A St. Louis jury has rejected a woman’s case that claimed she contracted ovarian and uterine cancer because of long-term use of Johnson & Johnson talcum powder, according to U.S. News. The jury voted 11-1 against the plaintiff, Nora Daniels, who claimed to have used the product continually for three and a half decades.
Previous St. Louis juries had awarded nearly $200 million to plaintiffs in similar suits. Gwen Myers of Imerys, a talc supplier for Johnson & Johnson, said the jury “followed the science that establishes the safety of talc.” However, George Stair, the lone dissenting juror, said afterward that he wished they “could have sent a message to Johnson & Johnson to put a warning on the product label.”
Stair is not alone. Doctor David Cramer, head of the Obstetrics and Gynecology Epidemiology Center at Brigham and Women’s hospital in Boston, has repeatedly called for talc products to require warning labels but has been unsuccessful. He has said that fewer people would use them if they were aware of the risks posed by the talc. A recently released study lead by Dr. Cramer reveals that women who routinely used talc powder on or around their genitals were 33 percent more likely to suffer from ovarian cancer.
The risks that come from long-term talc use are allegedly not new information for J&J. An external medical consultant for J&J in 1997 told the company that denying the link between it and ovarian cancer would be “denying the obvious in the face of all evidence to the contrary.” Numerous trials claiming the connection between talc and ovarian cancer have cited internal documents from Johnson & Johnson that allegedly show the company has been aware of, and had concerns over, the product since the 70s.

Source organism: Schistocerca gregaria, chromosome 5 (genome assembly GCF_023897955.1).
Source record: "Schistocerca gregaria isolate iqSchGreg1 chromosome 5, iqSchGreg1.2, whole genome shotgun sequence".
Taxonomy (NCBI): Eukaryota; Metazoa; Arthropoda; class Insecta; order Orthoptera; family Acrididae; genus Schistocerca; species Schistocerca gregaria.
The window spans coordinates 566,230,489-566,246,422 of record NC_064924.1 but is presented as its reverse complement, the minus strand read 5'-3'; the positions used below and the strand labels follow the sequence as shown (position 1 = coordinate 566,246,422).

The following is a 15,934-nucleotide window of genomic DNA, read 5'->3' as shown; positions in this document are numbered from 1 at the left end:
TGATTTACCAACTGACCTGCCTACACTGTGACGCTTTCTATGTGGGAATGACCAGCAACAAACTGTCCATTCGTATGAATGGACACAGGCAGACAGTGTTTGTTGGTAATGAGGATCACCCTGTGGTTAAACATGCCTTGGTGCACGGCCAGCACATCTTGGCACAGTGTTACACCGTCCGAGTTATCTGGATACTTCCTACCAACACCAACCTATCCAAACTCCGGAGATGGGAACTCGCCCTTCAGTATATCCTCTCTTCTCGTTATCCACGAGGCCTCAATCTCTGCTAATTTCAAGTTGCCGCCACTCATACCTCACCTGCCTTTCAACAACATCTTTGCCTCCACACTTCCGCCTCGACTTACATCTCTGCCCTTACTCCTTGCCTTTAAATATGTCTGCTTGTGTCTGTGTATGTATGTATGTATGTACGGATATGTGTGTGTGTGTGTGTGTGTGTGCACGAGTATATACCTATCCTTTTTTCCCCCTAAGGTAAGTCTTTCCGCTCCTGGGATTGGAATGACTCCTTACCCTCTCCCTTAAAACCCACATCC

Currently, more than 2,000 suits across the country await trial in state in federal courts over the prolonged use of talc products. Plaintiffs’ attorneys have sought to consolidate the suits into a multi-district litigation. Nine New Jersey cases were recently consolidated because of “common factual issues [which] are sufficiently complex.” The consolidation of these trials could be the first step to streamline proceedings so that the needs of thousands of suffering plaintiffs might be met more efficiently.
Juries have found that Johnson & Johnson has known the risks of its talc products and has done nothing about them. As data continues to come to light that further cements the link between talc and ovarian cancer, one of the world’s largest healthcare manufacturers must weigh what they value more: money, or the lives of thousands of women that could be at risk from using their products.